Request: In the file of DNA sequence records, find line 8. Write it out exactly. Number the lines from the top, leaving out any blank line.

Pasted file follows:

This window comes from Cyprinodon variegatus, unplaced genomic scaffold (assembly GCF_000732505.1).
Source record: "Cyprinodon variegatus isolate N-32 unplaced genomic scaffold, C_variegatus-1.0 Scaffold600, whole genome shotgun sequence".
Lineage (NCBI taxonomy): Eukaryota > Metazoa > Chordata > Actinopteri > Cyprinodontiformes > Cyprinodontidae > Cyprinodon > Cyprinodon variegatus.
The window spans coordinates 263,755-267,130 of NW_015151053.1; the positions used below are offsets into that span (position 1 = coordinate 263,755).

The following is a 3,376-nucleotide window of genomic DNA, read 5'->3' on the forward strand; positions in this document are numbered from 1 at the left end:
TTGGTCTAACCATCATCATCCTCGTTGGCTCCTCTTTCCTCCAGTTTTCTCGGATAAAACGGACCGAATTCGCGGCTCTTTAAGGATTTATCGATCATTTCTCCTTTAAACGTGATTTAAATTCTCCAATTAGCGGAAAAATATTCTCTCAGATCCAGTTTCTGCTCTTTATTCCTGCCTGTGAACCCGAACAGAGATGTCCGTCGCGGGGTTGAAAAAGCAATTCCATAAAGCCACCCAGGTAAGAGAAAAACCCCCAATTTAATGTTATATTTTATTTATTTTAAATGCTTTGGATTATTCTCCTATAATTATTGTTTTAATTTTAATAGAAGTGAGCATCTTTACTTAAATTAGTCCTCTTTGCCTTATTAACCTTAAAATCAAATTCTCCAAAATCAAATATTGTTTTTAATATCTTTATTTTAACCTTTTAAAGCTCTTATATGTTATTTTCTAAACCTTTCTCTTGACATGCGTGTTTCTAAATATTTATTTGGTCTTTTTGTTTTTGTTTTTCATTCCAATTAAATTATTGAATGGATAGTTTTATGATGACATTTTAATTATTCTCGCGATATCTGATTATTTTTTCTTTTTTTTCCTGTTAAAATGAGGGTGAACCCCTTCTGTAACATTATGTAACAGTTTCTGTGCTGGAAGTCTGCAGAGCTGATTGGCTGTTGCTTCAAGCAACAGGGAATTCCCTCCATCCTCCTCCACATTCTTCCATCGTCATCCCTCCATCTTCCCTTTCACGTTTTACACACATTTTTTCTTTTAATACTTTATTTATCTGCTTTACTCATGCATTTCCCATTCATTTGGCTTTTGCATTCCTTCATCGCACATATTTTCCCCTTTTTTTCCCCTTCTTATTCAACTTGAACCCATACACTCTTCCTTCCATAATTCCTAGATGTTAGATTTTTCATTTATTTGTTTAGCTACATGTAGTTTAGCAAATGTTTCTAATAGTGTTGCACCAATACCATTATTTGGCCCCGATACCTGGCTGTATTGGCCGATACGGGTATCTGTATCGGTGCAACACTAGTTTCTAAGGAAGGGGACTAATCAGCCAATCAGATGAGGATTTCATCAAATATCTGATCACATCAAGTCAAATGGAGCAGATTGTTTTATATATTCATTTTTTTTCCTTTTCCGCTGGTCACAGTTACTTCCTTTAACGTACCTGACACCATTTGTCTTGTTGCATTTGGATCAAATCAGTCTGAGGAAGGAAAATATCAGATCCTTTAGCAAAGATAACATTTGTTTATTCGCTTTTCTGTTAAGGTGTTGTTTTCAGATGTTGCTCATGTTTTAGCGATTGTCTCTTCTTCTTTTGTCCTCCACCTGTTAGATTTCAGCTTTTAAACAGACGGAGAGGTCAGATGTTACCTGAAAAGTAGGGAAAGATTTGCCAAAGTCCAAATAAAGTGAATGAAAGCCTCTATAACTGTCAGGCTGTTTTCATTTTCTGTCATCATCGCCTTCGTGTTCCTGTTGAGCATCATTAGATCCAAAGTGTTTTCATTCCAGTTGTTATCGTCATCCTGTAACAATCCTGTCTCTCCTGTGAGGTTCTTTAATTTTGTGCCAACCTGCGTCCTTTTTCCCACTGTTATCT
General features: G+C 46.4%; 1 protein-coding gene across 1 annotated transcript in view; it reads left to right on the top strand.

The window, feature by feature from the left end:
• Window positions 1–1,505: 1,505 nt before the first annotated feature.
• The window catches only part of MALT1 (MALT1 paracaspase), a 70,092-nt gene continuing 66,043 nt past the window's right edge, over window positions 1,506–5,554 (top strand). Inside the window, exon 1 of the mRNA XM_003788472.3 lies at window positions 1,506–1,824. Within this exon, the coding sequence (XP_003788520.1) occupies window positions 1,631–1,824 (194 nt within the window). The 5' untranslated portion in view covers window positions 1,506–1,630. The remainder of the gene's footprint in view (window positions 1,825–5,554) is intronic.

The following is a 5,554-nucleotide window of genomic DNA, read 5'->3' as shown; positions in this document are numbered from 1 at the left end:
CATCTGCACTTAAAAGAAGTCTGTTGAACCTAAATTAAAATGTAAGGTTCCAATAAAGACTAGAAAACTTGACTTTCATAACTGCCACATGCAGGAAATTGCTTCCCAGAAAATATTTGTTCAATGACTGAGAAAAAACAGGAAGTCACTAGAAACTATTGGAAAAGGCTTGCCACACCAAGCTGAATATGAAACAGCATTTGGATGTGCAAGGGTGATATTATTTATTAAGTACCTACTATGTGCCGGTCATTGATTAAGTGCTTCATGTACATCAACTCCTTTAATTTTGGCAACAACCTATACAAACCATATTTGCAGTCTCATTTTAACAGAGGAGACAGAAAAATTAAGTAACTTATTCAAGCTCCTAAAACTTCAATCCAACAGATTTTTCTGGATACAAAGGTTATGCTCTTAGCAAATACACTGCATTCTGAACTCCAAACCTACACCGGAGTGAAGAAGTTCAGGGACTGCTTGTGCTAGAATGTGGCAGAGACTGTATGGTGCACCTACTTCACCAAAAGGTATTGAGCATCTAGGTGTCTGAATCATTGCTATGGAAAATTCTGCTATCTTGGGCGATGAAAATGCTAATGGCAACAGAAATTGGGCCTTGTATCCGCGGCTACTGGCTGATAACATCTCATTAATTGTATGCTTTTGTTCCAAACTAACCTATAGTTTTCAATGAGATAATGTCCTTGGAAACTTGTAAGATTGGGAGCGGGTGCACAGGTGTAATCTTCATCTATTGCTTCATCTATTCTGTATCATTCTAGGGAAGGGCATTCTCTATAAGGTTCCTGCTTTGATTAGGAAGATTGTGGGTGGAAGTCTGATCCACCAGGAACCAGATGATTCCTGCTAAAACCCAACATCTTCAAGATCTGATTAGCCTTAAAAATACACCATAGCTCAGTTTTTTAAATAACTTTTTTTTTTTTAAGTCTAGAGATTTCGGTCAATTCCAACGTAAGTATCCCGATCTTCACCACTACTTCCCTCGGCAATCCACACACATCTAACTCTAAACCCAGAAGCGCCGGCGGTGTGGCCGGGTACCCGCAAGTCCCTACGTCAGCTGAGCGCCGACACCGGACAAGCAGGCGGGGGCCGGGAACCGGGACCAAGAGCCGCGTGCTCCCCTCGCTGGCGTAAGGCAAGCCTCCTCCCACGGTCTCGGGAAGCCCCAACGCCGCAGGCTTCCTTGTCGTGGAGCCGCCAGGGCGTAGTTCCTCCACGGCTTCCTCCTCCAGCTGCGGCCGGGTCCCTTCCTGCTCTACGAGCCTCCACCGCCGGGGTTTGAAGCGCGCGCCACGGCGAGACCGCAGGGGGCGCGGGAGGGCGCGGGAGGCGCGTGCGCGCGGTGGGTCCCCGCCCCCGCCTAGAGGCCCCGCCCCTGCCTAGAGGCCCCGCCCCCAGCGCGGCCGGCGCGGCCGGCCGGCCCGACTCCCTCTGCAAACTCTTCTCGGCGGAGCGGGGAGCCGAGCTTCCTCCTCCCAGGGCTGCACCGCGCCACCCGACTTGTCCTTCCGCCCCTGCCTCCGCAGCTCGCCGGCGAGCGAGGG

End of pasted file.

The window, feature by feature from the left end: